2013 Stock Market Outlook: Buying in a Low Risk Environment

President Barack Obama has been reelected as the President of The United States of America and many investors remain concerned that they don’t know what to expect in the years ahead. None of us have a crystal ball but we can always fall back on reliable charts, indicators and historical analysis to help give us an edge.

Historically speaking, November, December and January are the year’s best three-month span in terms of overall percentage performance for the S&P 500 (data from 1950 through today). Similarly, the NASDAQ is historically best from November through January with an extended positive trend running through to June (data from 1971 through today). The Stock Trader’s Almanac states that the year-end strength comes from corporate and private pension funds.

There are a couple of things to consider before backing up the truck and investing in stocks.
1. Understanding the general economic environment & fiscal policy
2. Understanding technical analysis of the markets to anticipate low risk environments

It is very important to understand that fiscal policy, the taxing and spending power of the Federal Government, may be the most powerful influence affecting the nation’s and many times the world’s economies. Now, Bernanke and The Federal Reserve do not have the power and mechanisms to control movements in money with accuracy over the short term but they often tip their hand and lend a clue for long term performance.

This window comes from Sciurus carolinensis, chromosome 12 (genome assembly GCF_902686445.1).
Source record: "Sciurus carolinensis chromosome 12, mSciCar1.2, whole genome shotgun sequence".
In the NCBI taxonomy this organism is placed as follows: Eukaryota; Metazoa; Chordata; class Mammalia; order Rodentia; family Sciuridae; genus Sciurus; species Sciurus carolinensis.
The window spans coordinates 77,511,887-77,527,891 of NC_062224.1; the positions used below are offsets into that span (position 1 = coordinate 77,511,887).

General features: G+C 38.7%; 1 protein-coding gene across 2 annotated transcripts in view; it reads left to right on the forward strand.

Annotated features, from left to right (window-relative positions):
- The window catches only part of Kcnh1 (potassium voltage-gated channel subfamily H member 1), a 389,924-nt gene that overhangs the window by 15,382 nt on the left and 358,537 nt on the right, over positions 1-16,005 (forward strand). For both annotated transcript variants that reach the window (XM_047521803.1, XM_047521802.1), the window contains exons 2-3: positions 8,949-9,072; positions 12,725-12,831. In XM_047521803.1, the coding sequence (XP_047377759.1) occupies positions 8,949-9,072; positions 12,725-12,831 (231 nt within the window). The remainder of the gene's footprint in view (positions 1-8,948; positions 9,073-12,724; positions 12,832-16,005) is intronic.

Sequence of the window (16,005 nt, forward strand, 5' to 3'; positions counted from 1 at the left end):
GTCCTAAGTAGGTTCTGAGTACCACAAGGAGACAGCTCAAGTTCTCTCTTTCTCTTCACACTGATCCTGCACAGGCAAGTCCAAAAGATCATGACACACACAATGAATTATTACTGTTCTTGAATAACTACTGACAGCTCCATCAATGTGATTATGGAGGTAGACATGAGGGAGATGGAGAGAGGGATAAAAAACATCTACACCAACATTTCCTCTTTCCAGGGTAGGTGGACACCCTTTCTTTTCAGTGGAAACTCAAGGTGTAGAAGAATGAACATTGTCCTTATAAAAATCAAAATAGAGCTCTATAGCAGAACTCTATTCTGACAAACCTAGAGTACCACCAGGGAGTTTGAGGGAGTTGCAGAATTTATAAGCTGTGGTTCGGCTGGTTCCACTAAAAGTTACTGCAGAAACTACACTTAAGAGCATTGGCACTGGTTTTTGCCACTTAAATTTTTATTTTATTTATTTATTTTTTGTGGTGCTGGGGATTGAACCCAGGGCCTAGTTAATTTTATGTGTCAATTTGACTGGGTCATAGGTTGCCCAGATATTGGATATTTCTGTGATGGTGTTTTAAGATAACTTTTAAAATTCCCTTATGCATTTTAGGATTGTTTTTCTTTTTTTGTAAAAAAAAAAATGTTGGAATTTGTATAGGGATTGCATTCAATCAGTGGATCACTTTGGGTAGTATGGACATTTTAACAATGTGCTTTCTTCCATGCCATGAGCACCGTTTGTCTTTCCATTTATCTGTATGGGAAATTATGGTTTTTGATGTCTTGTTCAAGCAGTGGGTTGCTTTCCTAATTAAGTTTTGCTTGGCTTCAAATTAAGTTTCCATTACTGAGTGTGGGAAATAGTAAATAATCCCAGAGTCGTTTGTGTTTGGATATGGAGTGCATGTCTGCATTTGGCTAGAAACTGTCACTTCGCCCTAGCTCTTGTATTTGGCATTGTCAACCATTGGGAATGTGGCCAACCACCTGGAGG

In addition to The Fed, unique cycles occur within markets, such as the 4-year presidential cycle and we know by studying the markets that recessions typically occur in years between presidential elections. With the 2012 election behind us, we will now be headed into that territory; however, we also saw what took place during President Bill Clinton’s second term (boom). So use history as a gauge with relation to what’s happening today and not a full-fledged prediction tool. Macro cycles clearly exist so I suggest you become familiar with their tipping points and seek action when opportunity becomes favorable (I will highlight some techniques below).